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    Wanttoknow2017
    Thanks for the response DaveSnave. Think I was kinda trying to get the answer that you've just given. That is the surveyor likely to of just requested the 2 surveys just to be sure or whether they would of had to of seen something.
    Well fingers crossed all will be OK, and both reports will come back that there are no issues.
    Once all this has been done and proof given to the lender, do they have to come back out again to remove the retention or can they just be supplied the documents to prove it's been done?
    • Wanttoknow2017
    • By Wanttoknow2017 21st Mar 17, 8:00 PM
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    Wanttoknow2017
    Turns out that the rendering needs repairing/replacing and the soil vent pipe and waste pipes replacing as they are asbestos cement. What are people's thoughts? Is there a high potential of it having further issues with it?
    • Davesnave
    • By Davesnave 21st Mar 17, 8:49 PM
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    Davesnave
    Turns out that the rendering needs repairing/replacing
    Originally posted by Wanttoknow2017
    That's where the damp originated then, possibly made worse by cracked or damaged asbestos gutter/downpipe. Asbestos is OK if it's sound, but once some of it has deteriorated, it's time to replace it.

    None of us here can tell you what other issues the house might hold in store, but the ones you know about are those the lender's surveyor thinks important enough to need remedying now.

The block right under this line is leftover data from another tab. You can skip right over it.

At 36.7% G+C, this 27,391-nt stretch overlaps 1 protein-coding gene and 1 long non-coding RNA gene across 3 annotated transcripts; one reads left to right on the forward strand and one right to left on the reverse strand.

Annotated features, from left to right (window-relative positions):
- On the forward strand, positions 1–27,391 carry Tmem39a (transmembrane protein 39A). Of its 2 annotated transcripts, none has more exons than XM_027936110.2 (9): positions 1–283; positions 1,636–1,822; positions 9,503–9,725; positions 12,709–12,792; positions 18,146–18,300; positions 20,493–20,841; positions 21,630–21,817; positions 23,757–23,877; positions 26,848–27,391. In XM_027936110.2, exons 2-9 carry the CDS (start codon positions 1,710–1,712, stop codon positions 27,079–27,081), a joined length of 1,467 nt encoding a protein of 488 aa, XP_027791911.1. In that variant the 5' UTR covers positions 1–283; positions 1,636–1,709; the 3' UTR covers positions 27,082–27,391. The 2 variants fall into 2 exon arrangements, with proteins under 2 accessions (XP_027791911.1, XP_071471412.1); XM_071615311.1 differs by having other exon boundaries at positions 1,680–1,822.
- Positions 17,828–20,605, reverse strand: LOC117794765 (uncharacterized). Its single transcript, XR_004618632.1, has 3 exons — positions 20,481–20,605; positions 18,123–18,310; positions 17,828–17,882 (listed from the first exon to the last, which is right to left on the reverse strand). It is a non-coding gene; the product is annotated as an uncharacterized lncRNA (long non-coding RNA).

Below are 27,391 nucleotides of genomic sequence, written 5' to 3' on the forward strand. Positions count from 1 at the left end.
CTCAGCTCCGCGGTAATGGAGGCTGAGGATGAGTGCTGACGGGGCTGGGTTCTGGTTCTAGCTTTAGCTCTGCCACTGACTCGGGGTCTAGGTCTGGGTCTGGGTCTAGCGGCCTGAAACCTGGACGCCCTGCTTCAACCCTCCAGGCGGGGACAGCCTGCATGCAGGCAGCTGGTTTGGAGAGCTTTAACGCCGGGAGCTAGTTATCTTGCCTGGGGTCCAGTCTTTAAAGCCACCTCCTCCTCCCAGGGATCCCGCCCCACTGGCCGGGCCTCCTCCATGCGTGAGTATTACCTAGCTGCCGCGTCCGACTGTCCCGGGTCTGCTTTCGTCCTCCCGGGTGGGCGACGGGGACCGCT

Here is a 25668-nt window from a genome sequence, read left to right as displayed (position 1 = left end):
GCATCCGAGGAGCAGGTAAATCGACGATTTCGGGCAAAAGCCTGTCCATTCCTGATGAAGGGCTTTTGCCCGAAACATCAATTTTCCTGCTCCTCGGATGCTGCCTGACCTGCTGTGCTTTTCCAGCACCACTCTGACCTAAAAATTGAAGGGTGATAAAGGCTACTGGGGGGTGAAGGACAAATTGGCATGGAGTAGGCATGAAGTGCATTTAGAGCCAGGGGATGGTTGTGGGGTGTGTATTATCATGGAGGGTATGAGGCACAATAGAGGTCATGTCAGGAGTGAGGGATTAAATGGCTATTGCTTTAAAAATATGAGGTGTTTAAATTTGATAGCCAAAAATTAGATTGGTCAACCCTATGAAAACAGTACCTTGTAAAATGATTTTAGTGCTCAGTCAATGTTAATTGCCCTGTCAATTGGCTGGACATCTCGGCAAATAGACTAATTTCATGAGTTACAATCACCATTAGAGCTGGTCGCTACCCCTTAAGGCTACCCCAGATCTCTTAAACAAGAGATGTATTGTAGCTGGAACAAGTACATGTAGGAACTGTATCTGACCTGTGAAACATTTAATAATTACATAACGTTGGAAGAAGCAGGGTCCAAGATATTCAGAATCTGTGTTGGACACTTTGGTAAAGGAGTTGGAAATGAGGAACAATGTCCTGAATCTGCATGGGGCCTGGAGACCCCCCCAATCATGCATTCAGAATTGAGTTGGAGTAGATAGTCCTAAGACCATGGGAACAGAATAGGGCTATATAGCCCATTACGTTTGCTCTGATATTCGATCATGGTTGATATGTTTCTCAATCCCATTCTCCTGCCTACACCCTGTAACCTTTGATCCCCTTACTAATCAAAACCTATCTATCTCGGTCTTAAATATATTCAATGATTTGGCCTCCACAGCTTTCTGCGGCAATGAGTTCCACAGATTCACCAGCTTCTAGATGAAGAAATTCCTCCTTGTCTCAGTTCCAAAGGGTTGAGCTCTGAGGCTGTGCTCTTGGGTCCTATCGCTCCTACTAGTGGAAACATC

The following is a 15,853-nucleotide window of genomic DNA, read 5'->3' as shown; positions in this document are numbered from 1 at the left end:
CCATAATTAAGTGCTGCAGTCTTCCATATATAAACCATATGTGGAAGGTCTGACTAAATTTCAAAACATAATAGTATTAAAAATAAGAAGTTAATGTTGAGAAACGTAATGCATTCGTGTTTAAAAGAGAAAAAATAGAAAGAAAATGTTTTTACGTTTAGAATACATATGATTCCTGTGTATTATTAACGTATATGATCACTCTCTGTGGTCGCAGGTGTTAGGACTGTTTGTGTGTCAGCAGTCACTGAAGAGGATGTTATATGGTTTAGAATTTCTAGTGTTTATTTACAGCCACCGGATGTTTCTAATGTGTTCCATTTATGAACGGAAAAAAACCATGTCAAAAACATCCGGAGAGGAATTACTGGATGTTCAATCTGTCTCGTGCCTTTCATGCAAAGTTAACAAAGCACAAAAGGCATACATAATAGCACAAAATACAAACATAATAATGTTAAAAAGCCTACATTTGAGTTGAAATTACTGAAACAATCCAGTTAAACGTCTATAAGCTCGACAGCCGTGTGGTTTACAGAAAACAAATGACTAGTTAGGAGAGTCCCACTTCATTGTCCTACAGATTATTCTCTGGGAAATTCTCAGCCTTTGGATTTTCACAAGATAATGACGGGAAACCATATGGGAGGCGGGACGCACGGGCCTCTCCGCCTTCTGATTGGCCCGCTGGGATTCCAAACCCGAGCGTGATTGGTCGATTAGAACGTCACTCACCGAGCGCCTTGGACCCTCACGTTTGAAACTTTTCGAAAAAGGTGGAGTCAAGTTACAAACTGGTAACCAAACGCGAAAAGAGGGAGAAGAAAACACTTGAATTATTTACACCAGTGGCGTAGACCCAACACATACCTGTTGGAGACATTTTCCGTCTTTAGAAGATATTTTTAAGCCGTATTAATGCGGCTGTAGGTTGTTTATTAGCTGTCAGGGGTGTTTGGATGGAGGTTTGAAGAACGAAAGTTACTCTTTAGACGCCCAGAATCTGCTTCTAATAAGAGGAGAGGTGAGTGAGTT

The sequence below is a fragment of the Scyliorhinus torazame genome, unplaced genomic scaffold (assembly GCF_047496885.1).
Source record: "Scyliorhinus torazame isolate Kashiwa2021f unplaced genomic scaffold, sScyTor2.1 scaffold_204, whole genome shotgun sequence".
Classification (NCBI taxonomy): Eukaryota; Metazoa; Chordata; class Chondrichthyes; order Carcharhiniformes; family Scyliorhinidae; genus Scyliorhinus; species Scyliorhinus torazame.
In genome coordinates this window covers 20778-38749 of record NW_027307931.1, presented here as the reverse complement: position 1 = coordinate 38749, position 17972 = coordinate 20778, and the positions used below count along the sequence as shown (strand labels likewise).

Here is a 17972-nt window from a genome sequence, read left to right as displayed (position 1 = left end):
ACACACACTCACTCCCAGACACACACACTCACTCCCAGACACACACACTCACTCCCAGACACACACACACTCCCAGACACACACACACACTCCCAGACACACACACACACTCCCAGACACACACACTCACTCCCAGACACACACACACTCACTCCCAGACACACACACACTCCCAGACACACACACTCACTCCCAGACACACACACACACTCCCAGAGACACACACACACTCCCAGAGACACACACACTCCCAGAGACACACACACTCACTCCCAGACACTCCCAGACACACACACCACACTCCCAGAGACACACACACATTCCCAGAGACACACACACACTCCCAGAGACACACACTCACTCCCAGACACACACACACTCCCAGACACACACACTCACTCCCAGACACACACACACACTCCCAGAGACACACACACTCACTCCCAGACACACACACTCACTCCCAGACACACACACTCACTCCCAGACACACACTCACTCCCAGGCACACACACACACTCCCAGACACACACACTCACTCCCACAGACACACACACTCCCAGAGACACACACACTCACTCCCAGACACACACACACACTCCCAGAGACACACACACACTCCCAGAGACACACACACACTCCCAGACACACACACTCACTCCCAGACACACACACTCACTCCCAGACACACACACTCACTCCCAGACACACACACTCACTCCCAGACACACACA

There are few older houses that have no issues, but some can be lived with till the money is there to fix them.
    'A society grows great when old men plant trees whose shade they'll never sit in.'
    • kingstreet
    • By kingstreet 22nd Mar 17, 8:35 AM
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    kingstreet
    £7,000 is the chartered surveyor's estimate of the cost of repairs when he doesn't actually know what work is required.

    When the surveyor gets the requested reports and estimates, the valuation will then be set according to the actual cost of essential repairs needed.

    Therefore the valuation at this stage is provisional at best. For this reason, you normally find the valuation in current condition and the valuation after essential repairs are the same amount different, ie it'll be worth £7,000 more. Again, after the surveyor sees the reports, this will be subject to change.

    Once again, the word 'survey' should not be used anywhere near the lender's mortgage report & valuation.
    I am a mortgage broker. You should note that this site doesn't check my status as a Mortgage Adviser, so you need to take my word for it. This signature is here as I follow MSE's Mortgage Adviser Code of Conduct. Any posts on here are for information and discussion purposes only and shouldn't be seen as financial advice. Please do not send PMs asking for one-to-one-advice, or representation.
    • cashbackproblems
    • By cashbackproblems 22nd Mar 17, 10:52 AM
    • 1,705 Posts
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    cashbackproblems
    Usually the surveyor will just match it at what you offered so for them to value lower is either an anomaly or it genuinely is not worth what you offered.


    I would reduce the offer by 7k or walk away, especially in this market.